Don’t pick Libba

I’ve had him the past two seasons and he’s been awesome, but not this year.  Make sure you cross off any major injures from your player lists.  There is nothing worse than realising that first round draft pick has done an ACL and that you’ve got a massive hole to fill.  And yes, Libba probably would have gone round 1 if he was fit.  There are sure to be a few coaches that pick him still.

Get your player lists right

If you’ve followed everything above, all you need to do is pick the best player off your lists each time.  The real secret is getting the players in the right order on those lists.  That is worth its own article or probably four articles.  Good luck.  See you at the draft. AC


The rolling lockout and the loophole

lockoutOne of the best features on The Bench is the rolling lockout, and since AFL round 1 runs over 5 days, it’s probably going to be in use in your league at least for this weekend.  It’s also a great chance to have a free hit using the emergency loophole.

Ben has done a great job of restricting the use of the emergency loophole and the rules are pretty strict (link here) but with some careful planning you can still take advantage of it.  Here are the rules as they are written:

Positions changed after the initial round closure in anyway (ie. changes via the rolling lockout) will not be eligible for bench rotation. Even if a position is changed and then returned to the original starting line-up, the system will still record it as a change. This rule prevents a coach placing an injured player on the field to force a player off the bench (eg. the bench player had 11 tackles so I change my tackler to an injured player, forcing the bench player with 11 tackles to come into play).

The basic idea is that you have a player on the bench that plays early in the round.  If he gets a good score, then leave a player that isn’t playing in the lineup.  If he doesn’t, then use the rolling lockout to replace the non-player with your next best player.  The rules are pretty tight so it’s not as simple as it sounds.  The trick is that you must have an injured player (or two) in your starting lineup BEFORE THE START OF THE ROUND.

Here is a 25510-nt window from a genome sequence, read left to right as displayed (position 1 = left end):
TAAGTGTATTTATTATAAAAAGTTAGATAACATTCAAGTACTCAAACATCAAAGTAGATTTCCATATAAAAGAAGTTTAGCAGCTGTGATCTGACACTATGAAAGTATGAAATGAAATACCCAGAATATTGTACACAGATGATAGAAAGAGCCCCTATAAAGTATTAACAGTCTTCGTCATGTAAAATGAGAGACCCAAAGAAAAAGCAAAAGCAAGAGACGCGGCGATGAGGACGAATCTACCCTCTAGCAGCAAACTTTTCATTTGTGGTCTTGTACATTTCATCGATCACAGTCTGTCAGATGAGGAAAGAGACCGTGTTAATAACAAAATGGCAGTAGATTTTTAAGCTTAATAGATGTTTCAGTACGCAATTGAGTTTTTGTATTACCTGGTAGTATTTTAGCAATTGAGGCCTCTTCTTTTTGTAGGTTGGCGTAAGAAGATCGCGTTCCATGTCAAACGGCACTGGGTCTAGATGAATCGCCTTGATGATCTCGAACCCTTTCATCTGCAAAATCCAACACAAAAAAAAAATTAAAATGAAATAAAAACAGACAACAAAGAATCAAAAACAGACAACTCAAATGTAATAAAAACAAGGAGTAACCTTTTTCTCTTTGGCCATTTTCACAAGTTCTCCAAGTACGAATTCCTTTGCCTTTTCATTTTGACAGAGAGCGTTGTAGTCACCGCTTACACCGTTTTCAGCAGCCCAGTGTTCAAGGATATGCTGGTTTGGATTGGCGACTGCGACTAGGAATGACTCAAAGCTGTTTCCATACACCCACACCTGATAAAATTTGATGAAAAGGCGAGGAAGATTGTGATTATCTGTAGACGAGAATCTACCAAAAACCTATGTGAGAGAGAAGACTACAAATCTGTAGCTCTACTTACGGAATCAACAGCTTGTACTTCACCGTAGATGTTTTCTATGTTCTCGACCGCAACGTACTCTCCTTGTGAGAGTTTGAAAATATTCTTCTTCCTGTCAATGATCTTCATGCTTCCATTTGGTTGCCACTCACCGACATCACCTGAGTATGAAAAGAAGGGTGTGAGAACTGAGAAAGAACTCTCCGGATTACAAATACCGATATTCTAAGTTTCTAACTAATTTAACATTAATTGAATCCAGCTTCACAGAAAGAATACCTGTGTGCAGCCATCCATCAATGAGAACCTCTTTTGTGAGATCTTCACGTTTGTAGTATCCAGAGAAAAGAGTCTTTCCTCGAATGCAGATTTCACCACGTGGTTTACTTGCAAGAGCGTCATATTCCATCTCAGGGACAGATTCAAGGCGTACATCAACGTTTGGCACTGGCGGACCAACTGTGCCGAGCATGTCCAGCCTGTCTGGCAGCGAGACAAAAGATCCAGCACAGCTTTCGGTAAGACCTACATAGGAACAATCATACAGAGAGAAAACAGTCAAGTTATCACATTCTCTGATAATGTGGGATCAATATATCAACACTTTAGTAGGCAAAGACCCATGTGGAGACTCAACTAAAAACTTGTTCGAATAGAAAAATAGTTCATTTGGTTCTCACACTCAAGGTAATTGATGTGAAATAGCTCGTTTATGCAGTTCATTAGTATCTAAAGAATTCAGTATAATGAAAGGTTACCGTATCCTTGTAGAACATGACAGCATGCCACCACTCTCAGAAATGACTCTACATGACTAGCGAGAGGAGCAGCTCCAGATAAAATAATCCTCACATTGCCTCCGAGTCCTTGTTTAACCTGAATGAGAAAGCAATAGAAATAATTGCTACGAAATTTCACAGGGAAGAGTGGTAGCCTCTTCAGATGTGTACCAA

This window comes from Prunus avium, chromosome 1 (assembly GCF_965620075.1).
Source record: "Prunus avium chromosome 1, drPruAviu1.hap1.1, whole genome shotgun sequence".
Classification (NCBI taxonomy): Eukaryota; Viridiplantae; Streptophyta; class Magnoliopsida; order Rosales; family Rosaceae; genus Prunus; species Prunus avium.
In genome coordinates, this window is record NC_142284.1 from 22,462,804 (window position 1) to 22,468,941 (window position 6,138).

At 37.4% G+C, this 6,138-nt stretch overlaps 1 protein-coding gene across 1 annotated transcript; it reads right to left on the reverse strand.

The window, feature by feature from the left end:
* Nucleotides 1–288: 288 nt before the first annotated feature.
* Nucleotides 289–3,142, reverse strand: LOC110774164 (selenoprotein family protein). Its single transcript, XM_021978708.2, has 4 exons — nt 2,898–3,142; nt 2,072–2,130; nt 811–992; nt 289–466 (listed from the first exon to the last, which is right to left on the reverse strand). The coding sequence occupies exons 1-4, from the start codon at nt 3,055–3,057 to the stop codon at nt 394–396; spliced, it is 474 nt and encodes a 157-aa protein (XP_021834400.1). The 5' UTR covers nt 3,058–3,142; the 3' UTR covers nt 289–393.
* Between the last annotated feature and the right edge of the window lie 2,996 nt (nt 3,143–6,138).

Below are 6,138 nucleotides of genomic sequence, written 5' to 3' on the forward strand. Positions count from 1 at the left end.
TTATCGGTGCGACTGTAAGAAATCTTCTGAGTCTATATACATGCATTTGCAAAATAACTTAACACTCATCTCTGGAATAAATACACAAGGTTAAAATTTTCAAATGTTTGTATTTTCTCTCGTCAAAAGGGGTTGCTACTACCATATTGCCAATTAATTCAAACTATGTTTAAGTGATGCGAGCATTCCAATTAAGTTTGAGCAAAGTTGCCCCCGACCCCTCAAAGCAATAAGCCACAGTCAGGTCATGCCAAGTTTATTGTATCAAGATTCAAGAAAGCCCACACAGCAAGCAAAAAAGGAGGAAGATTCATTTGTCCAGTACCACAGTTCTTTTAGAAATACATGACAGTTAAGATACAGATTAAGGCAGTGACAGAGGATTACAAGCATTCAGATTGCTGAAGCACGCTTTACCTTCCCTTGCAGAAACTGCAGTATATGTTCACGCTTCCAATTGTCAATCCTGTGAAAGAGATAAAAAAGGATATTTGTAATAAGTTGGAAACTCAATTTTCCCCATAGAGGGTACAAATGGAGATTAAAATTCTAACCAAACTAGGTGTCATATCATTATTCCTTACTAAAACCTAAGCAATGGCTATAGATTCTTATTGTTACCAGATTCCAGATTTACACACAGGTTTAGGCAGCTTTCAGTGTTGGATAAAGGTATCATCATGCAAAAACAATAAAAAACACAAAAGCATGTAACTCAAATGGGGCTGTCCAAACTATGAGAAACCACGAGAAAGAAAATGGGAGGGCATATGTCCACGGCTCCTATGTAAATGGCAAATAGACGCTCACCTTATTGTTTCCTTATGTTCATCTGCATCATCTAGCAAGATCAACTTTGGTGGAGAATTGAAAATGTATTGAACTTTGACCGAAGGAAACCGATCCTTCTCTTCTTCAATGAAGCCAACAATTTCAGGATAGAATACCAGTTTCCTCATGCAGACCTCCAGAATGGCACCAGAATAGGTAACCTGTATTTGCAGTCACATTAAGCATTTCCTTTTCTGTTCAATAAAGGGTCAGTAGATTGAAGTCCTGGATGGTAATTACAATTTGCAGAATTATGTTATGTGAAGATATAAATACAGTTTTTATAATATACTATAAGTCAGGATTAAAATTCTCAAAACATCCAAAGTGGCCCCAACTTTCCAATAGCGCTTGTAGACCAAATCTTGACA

If that sounds overly complicated here’s a real example of what I plan on doing.  I like to use tacklers for the loophole but any position will do. We had our draft on Friday night, and my two best tacklers are McGlynn and Ward.  I’ve also got Aaron Black, who I suspect won’t get a game in round 1.  The Swans play on Saturday and the Giants and Kangaroos both play on Sunday. So the plan is to have McGlynn on the bench and Black named as tackler.  If McGlynn has a good game then I leave it all as it is and McGlynn will automatically replace Black as tacker at the end of the round. If McGlynn has a poor game then I’ll just use the rolling lockout to replace Black with Ward.

There are two really important points here. Firstly, I have a non-player (Black) and the potential replacement (Ward) playing after the man on the bench (McGlynn). And secondly, Black will be named as the tackler before the start of the round and won’t be touched unless McGlynn has a poor game.

Now this is all dependent on Black not actually getting a game which is far from certain. If Black plays then I won’t be using the loophole this week at all.  By the time the next extended round comes up I’ll probably have a couple of injured players on the list to use.

In our league we’ve had issues in the past where coaches have tried to use this but added an injured player to the lineup during the round and then according to Rules the player does not get replaced by the bench and they’ve finished the round a man down.  So if you’re going to try this make sure you start the round with a non-player in there from the beginning. Good luck!

One more thing to be aware of.  The loop-hole rule is on by default but it can be disabled by your Competition Manager so make sure you check that start of this rule in your competition.